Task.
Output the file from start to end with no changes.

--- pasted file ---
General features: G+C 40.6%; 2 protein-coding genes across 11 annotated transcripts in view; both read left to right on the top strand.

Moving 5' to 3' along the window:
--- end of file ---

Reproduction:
General features: G+C 40.6%; 2 protein-coding genes across 11 annotated transcripts in view; both read left to right on the top strand.

Moving 5' to 3' along the window: